During the colonial era, the silver extraction from the mines transformed Potosi into the biggest city in America. The result was a boom-town laced with opulence and while exquisite churches and elegant mansions were built, the affluence also attracted gambling parlours and brothels. It is reported that with the silver extracted from the bowels of the Cerro Rico, it would have been possible to build a bridge connecting Potosi with Madrid.
Another shocking statistic claims that a similar bridge could have been built with the bodies of the enslaved Indians who died working in the mines. Modern day Potosi is a shadow of its former self but a fascinating place to explore, in particular the Casa de Moneda (the Royal Mint) where colonial coins were minted. Potosi was declared a UNESCO World Heritage Site in 1987.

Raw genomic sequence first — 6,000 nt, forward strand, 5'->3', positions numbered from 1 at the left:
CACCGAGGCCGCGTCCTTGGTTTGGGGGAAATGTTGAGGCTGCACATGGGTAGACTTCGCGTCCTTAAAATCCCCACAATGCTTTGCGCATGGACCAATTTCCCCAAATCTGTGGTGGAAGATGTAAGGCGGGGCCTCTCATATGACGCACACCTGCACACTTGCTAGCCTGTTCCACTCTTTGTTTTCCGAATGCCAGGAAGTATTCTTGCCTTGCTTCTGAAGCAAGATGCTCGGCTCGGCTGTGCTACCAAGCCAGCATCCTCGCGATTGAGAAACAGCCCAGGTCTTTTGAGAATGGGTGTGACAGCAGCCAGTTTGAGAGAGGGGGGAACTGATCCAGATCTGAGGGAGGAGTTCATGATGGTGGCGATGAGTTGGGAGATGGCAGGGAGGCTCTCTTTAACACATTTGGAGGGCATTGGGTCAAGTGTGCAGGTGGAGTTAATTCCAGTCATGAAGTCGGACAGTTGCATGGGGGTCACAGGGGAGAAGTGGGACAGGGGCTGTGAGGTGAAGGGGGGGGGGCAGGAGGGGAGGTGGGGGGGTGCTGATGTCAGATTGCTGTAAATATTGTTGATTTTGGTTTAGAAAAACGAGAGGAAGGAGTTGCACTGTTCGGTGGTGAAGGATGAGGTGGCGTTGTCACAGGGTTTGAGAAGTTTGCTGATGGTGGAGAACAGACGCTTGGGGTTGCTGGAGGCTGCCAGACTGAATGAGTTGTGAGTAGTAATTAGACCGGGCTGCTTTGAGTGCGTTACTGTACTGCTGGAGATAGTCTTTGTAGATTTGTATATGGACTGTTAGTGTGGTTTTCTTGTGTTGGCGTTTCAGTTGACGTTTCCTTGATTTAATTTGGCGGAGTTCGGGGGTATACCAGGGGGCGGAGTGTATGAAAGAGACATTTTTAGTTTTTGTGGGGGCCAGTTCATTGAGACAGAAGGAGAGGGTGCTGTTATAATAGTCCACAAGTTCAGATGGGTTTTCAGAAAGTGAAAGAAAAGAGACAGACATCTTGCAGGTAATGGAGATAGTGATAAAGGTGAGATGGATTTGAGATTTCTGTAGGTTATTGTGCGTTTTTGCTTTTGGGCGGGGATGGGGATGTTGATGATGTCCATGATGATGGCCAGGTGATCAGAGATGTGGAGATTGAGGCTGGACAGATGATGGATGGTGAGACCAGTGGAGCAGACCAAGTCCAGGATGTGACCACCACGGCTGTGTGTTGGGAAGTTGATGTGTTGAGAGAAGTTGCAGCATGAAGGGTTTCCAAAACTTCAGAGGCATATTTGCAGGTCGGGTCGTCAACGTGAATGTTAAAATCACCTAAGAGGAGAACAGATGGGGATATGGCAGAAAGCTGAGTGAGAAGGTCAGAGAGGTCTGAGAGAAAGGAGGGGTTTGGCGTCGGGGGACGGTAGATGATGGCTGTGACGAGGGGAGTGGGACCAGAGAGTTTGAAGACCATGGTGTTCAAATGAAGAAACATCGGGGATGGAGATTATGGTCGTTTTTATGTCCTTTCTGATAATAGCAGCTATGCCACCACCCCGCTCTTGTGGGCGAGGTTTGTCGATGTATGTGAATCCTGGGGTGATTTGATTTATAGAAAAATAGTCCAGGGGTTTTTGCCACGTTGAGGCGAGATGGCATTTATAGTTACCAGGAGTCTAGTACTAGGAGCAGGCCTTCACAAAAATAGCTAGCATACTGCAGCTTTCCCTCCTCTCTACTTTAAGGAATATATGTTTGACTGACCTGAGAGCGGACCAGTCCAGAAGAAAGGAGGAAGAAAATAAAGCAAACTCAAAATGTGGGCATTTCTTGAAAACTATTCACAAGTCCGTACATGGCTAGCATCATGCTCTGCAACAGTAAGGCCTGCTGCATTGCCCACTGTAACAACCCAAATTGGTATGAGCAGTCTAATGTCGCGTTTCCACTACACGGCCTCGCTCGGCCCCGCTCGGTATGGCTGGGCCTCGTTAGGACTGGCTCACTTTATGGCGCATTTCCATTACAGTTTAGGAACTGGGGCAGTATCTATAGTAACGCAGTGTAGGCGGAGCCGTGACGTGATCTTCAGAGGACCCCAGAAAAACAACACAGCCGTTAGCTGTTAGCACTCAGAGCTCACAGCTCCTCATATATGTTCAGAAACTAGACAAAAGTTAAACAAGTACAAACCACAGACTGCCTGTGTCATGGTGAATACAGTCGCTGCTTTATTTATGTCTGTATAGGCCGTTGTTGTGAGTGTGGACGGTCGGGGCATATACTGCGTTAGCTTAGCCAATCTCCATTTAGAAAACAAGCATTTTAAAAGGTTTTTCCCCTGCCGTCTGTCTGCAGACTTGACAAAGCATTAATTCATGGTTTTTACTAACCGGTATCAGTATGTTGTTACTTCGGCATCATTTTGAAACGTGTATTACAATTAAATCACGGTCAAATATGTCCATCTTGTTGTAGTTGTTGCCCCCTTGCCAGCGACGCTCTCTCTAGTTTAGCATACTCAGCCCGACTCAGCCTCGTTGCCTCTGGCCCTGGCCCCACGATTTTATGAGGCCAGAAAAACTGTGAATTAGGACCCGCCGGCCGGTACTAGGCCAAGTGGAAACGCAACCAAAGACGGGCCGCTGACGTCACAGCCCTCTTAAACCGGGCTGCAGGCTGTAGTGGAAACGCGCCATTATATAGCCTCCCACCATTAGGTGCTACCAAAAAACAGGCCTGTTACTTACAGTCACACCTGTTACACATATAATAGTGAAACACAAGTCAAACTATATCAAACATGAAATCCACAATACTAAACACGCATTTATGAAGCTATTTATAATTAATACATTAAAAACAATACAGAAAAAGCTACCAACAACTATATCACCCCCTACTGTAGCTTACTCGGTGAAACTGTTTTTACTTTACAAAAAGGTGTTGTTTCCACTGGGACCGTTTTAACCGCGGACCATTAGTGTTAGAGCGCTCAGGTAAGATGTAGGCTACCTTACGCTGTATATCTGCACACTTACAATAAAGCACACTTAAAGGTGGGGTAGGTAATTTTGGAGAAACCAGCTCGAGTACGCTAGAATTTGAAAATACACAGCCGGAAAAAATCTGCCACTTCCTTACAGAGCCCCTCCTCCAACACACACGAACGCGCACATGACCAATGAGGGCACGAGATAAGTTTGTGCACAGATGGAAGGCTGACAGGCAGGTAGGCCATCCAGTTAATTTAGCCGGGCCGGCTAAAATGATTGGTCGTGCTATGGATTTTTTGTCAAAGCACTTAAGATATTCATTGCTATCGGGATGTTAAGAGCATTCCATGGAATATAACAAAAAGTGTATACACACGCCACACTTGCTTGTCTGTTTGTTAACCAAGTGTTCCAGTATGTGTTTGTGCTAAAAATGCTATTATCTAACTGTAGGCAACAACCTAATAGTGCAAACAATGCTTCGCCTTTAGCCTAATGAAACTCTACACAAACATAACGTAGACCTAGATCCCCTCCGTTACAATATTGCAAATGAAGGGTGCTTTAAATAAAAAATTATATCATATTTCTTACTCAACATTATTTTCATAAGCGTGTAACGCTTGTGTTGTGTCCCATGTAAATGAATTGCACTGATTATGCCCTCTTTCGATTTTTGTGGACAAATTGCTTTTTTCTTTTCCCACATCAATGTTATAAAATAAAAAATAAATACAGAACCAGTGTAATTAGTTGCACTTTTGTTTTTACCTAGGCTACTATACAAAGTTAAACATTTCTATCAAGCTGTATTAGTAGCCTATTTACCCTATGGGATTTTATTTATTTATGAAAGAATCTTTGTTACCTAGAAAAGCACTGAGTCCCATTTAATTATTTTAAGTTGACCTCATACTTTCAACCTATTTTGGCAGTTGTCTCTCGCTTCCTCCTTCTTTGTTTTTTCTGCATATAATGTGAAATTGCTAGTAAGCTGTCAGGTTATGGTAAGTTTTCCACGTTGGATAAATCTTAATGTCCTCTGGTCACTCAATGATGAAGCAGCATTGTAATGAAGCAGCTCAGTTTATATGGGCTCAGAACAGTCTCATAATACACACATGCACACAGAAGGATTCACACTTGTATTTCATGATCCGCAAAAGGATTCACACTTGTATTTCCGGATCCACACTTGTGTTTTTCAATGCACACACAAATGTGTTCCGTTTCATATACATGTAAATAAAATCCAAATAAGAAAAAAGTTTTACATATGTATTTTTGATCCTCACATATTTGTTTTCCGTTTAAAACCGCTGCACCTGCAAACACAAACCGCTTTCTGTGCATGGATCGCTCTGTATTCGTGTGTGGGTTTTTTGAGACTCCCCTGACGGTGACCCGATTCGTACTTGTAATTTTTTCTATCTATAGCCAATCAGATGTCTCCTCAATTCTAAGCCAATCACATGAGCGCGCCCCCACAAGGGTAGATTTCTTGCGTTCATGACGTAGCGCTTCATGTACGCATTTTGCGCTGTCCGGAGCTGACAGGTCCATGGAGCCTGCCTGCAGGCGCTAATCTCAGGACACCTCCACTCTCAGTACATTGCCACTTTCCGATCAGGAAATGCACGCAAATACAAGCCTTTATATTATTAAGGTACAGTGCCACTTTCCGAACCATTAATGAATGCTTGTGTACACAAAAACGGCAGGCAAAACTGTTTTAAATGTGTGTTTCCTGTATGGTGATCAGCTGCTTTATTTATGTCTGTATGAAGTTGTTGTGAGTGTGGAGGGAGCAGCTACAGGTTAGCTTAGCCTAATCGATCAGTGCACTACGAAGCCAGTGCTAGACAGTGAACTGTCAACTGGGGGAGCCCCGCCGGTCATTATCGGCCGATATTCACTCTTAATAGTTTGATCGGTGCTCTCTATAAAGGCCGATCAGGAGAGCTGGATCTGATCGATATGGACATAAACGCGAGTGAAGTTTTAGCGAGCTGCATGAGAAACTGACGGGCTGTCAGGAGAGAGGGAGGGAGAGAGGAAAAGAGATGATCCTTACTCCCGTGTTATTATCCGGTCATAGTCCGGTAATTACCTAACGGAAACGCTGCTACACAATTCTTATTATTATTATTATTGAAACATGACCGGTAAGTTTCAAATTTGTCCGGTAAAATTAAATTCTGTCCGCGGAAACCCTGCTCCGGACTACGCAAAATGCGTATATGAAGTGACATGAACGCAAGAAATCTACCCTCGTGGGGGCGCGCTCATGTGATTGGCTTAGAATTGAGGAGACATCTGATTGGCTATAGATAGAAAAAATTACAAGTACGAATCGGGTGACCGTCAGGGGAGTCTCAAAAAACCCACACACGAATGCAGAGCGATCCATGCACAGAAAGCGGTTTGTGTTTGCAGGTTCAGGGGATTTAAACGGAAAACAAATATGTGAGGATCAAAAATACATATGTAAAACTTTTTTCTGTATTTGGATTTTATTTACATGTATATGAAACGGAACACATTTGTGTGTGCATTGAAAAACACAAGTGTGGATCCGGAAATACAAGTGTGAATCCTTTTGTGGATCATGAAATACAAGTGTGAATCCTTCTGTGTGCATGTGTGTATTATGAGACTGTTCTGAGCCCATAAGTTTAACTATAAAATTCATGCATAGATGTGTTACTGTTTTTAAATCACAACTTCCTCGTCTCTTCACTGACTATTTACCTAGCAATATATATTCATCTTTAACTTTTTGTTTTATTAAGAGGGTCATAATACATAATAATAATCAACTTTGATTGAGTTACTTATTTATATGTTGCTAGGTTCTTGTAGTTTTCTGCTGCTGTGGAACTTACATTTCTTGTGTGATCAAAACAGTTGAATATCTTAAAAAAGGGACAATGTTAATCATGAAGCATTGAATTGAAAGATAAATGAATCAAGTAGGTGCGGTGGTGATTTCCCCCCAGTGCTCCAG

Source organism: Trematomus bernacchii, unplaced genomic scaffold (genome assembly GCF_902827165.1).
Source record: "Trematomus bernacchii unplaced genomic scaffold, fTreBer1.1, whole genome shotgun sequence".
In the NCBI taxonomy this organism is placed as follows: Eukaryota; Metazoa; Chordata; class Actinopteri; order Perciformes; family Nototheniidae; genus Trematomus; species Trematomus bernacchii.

The charming colonial city of Sucre is the constitutional capital of Bolivia and home to the Supreme Court with many cultural attractions, museums, shops, and restaurants. Relatively small, Sucre is an easily walkable city and the older sections (with the white colonial buildings, pretty red-tiled roofs, and distinctive balconies) offer plenty of nooks and crannies to explore.
Home to a large indigenous population who maintain their traditional clothing and customs, the surrounding regions are well known for their arts and crafts, and the weekly Sunday market at Tarabuco offers a great showcase for these wares. Dinosaur bones have been found at Cal Orko, a cement factory just outside Sucre. Guided tours are available from the city.